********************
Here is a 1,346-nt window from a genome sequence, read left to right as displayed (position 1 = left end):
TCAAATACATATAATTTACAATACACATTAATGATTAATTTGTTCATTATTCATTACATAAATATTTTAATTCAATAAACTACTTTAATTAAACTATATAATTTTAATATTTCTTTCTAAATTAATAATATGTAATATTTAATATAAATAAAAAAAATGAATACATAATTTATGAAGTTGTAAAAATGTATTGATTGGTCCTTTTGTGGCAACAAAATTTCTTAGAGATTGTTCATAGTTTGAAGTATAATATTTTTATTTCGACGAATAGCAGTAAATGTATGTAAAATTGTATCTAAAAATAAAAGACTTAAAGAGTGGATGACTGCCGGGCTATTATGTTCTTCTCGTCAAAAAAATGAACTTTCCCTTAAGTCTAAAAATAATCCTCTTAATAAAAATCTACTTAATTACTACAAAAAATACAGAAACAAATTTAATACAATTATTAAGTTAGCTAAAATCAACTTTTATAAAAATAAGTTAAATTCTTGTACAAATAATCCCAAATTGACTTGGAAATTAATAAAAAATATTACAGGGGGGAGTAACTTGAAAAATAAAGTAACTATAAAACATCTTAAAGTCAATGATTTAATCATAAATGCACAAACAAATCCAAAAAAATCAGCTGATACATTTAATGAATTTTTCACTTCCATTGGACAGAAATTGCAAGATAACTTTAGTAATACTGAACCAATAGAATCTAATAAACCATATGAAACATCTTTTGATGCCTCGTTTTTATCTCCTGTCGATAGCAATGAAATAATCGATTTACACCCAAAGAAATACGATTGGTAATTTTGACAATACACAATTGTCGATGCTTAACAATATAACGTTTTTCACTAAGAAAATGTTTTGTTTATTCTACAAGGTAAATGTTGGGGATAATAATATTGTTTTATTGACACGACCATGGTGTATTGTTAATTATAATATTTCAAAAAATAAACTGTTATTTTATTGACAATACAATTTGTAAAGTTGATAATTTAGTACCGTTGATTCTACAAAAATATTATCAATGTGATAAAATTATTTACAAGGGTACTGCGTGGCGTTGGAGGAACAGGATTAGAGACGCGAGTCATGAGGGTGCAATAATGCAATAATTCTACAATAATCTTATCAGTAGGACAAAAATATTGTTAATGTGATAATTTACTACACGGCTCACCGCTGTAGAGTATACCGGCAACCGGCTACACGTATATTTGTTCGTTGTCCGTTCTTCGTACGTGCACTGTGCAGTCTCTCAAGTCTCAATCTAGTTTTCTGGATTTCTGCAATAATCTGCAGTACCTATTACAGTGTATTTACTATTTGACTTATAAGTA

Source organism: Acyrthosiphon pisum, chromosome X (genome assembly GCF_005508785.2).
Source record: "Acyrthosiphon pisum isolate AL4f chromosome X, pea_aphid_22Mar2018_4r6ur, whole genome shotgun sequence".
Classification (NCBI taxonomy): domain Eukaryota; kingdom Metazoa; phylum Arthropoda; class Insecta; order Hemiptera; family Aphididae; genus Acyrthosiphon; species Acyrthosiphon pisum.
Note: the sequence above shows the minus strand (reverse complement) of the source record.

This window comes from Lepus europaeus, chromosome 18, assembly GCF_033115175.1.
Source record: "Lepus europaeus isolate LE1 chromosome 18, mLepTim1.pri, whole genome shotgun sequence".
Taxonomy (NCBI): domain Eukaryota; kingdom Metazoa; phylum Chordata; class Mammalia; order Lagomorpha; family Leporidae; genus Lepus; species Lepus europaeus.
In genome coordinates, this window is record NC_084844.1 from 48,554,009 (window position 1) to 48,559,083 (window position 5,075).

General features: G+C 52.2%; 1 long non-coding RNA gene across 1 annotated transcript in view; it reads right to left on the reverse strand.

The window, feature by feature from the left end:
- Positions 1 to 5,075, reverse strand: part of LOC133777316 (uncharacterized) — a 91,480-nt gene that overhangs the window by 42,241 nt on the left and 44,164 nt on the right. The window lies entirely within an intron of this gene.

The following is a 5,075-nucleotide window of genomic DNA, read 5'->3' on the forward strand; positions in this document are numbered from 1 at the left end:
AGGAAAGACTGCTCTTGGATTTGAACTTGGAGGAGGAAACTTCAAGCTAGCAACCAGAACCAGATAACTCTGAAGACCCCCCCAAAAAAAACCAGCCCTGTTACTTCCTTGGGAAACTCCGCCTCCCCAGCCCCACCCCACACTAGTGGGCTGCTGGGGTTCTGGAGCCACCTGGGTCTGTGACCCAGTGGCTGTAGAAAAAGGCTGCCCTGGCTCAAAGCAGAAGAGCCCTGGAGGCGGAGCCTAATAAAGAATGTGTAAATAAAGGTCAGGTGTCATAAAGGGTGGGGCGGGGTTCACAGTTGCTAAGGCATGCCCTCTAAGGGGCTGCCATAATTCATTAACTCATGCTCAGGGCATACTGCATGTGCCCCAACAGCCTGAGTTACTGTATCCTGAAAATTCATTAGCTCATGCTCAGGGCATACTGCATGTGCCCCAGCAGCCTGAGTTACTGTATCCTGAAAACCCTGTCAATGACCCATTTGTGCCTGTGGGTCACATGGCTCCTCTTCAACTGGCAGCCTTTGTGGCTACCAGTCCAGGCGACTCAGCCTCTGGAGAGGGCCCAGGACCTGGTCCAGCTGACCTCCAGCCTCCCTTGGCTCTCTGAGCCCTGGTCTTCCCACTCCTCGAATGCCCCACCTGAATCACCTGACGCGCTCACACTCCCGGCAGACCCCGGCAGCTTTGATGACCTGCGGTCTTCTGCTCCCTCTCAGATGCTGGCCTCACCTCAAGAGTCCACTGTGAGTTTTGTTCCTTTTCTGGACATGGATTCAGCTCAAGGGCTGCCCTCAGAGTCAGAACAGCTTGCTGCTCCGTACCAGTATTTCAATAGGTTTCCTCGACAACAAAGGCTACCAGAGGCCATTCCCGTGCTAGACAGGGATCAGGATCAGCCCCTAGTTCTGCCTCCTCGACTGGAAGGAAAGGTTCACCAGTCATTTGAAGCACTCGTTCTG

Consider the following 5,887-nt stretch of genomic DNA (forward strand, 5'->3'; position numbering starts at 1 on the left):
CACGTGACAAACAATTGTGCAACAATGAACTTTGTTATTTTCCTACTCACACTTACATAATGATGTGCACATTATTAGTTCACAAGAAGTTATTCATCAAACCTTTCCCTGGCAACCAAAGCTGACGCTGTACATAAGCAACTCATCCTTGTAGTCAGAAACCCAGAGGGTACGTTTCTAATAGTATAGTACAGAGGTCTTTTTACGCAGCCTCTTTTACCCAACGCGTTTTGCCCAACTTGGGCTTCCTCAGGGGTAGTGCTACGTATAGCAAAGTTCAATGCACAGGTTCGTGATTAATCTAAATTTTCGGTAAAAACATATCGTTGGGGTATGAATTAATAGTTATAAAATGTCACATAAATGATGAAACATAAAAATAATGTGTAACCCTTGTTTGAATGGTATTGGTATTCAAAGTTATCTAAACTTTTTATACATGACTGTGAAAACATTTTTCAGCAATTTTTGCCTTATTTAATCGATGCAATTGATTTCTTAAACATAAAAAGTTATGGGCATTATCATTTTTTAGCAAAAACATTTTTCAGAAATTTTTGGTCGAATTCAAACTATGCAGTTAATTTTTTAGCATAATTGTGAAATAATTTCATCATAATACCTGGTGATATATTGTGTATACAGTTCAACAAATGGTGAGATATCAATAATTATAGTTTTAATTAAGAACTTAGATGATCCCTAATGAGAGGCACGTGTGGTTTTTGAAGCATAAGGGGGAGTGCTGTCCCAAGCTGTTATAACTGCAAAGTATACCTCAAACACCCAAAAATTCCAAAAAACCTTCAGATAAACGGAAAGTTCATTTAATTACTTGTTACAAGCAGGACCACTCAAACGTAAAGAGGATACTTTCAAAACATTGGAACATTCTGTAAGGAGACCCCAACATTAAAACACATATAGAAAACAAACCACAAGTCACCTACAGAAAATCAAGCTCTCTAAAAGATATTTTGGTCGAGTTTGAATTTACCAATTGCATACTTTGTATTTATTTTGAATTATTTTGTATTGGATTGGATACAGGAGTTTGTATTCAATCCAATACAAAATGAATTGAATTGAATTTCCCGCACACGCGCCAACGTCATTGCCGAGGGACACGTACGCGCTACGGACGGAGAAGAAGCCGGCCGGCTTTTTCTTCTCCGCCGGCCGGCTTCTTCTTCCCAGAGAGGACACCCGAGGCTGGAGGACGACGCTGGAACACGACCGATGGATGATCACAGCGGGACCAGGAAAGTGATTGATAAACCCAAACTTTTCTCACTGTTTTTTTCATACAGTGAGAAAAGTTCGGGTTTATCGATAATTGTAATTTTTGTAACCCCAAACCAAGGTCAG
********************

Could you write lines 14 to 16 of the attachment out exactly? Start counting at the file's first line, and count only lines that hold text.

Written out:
The following is a 5,075-nucleotide window of genomic DNA, read 5'->3' on the forward strand; positions in this document are numbered from 1 at the left end:
AGGAAAGACTGCTCTTGGATTTGAACTTGGAGGAGGAAACTTCAAGCTAGCAACCAGAACCAGATAACTCTGAAGACCCCCCCAAAAAAAACCAGCCCTGTTACTTCCTTGGGAAACTCCGCCTCCCCAGCCCCACCCCACACTAGTGGGCTGCTGGGGTTCTGGAGCCACCTGGGTCTGTGACCCAGTGGCTGTAGAAAAAGGCTGCCCTGGCTCAAAGCAGAAGAGCCCTGGAGGCGGAGCCTAATAAAGAATGTGTAAATAAAGGTCAGGTGTCATAAAGGGTGGGGCGGGGTTCACAGTTGCTAAGGCATGCCCTCTAAGGGGCTGCCATAATTCATTAACTCATGCTCAGGGCATACTGCATGTGCCCCAACAGCCTGAGTTACTGTATCCTGAAAATTCATTAGCTCATGCTCAGGGCATACTGCATGTGCCCCAGCAGCCTGAGTTACTGTATCCTGAAAACCCTGTCAATGACCCATTTGTGCCTGTGGGTCACATGGCTCCTCTTCAACTGGCAGCCTTTGTGGCTACCAGTCCAGGCGACTCAGCCTCTGGAGAGGGCCCAGGACCTGGTCCAGCTGACCTCCAGCCTCCCTTGGCTCTCTGAGCCCTGGTCTTCCCACTCCTCGAATGCCCCACCTGAATCACCTGACGCGCTCACACTCCCGGCAGACCCCGGCAGCTTTGATGACCTGCGGTCTTCTGCTCCCTCTCAGATGCTGGCCTCACCTCAAGAGTCCACTGTGAGTTTTGTTCCTTTTCTGGACATGGATTCAGCTCAAGGGCTGCCCTCAGAGTCAGAACAGCTTGCTGCTCCGTACCAGTATTTCAATAGGTTTCCTCGACAACAAAGGCTACCAGAGGCCATTCCCGTGCTAGACAGGGATCAGGATCAGCCCCTAGTTCTGCCTCCTCGACTGGAAGGAAAGGTTCACCAGTCATTTGAAGCACTCGTTCTG

Consider the following 5,887-nt stretch of genomic DNA (forward strand, 5'->3'; position numbering starts at 1 on the left):